PL EN


2015 | 1 | 195-202
Article title

Passions of the Soul and the Humanistic Society in the Theories of Plutarch, Aristotle, the Stoics, Boethius

Title variants
Languages of publication
EN
Abstracts
EN
According to Plutarch, the theory of psychological disharmony relies on the Platonic music harmony. When Plato refers to music harmony, he means the kind of harmony where the concept of God is the source through which all beings emanate. The mental passions define the quality of human character and consequently develop the social man. As far as the Aristotelian ethical theory is concerned, morality does not condemn the passions, because it has a clear ontological and anthropological basis. The Stoics stress that a trait of the human soul is sociality, and that happens because all human beings are under the law of sympathy and constitute a whole. At medieval times, Boe-thius portrays the middle age social conditions which also resemble with our postmod-ern societies.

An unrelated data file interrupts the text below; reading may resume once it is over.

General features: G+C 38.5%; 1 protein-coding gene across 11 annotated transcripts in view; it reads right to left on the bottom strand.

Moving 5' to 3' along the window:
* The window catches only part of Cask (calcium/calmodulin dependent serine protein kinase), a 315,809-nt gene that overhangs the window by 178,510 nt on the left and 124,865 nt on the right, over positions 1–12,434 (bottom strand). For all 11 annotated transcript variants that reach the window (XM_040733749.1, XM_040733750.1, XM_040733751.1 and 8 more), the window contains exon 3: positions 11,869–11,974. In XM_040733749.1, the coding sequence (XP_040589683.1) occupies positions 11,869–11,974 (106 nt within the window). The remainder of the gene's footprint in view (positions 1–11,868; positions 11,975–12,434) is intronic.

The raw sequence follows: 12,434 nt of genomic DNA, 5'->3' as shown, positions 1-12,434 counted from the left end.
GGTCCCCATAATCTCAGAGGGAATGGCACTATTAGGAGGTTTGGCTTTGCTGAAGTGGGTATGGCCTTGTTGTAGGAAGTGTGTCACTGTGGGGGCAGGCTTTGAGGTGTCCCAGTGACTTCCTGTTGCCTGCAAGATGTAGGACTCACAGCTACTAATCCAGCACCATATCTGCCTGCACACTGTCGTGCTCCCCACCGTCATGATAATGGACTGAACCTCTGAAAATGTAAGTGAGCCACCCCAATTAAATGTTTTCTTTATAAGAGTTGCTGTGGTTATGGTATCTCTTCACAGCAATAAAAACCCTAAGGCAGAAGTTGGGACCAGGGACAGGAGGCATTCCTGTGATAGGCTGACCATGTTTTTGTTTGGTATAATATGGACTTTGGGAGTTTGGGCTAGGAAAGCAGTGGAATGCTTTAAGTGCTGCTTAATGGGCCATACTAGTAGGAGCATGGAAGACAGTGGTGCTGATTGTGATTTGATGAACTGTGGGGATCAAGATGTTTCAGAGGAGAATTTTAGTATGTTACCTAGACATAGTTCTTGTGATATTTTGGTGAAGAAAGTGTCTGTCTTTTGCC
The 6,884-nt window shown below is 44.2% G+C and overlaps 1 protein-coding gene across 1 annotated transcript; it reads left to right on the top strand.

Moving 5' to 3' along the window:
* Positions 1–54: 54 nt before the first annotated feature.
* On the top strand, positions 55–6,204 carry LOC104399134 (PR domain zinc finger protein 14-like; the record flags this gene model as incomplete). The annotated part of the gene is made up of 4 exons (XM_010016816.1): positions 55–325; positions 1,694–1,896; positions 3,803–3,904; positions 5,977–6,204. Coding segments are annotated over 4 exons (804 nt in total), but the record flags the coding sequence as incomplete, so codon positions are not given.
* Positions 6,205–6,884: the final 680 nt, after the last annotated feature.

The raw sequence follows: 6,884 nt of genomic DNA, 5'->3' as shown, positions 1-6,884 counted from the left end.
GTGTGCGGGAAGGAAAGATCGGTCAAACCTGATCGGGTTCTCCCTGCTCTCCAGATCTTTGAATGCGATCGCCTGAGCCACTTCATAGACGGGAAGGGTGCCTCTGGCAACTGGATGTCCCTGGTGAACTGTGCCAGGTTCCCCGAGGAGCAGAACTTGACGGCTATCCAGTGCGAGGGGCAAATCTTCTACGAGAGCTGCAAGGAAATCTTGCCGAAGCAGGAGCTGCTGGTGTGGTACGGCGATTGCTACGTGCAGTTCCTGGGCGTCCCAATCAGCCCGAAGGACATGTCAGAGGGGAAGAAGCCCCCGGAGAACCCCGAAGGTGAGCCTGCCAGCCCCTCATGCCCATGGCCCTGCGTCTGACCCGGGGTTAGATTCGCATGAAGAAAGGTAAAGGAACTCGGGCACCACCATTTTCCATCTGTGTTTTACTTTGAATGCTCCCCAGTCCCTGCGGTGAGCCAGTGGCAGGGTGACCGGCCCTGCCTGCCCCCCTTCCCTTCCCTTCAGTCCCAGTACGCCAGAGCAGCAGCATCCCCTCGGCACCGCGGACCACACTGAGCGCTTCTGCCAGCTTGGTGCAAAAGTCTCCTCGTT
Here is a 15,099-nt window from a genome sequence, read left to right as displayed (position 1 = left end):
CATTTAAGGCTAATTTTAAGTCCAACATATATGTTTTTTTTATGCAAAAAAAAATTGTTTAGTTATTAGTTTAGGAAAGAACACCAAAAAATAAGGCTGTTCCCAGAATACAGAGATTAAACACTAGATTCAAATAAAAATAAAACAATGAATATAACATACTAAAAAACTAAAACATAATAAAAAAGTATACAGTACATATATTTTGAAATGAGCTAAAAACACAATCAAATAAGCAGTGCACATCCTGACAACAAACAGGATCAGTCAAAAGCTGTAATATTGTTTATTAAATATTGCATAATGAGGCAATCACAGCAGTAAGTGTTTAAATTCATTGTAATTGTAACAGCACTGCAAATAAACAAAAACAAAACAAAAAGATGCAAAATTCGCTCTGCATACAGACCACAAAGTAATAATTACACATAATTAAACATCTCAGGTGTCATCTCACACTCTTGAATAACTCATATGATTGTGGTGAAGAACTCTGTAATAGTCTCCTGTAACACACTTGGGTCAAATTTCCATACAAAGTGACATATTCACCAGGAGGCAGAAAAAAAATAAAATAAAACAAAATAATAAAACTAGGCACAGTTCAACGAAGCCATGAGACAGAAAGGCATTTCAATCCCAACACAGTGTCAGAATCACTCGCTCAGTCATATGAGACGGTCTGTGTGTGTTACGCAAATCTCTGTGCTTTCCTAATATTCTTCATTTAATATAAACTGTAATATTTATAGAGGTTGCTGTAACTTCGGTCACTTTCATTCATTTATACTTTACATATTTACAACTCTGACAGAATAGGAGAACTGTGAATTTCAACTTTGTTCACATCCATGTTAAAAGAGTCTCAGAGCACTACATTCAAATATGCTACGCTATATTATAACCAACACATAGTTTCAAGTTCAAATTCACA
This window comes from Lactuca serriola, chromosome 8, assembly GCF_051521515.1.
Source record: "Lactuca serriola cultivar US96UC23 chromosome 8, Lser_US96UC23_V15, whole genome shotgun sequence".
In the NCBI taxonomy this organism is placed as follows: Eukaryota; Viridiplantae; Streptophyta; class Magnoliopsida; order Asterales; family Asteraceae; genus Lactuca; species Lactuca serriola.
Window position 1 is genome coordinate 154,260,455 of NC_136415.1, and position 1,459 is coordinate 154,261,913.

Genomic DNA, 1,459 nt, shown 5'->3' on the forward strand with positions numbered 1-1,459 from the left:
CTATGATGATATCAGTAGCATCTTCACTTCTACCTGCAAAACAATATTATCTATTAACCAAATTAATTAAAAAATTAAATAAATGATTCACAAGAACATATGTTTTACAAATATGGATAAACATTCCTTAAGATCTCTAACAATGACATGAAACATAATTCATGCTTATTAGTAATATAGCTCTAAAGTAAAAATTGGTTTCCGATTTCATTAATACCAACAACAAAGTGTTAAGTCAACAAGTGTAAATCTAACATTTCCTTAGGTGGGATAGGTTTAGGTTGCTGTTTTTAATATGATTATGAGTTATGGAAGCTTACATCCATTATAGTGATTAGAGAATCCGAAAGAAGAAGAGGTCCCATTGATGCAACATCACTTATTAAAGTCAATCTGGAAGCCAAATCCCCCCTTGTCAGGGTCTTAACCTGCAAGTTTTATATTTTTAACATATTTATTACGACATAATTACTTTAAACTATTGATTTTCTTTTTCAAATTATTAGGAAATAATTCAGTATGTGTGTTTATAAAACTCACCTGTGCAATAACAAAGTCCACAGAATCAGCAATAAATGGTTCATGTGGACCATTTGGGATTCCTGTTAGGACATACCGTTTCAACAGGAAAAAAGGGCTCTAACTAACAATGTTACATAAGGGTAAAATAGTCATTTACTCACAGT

Keywords
EN
Contributors
  • National & Kapodistrian University of Athens, Greece
References
Document Type
Publication order reference
Identifiers
YADDA identifier
bwmeta1.element.desklight-f0d5eb88-414b-478f-9a11-cb8bf2e5604b
JavaScript is turned off in your web browser. Turn it on to take full advantage of this site, then refresh the page.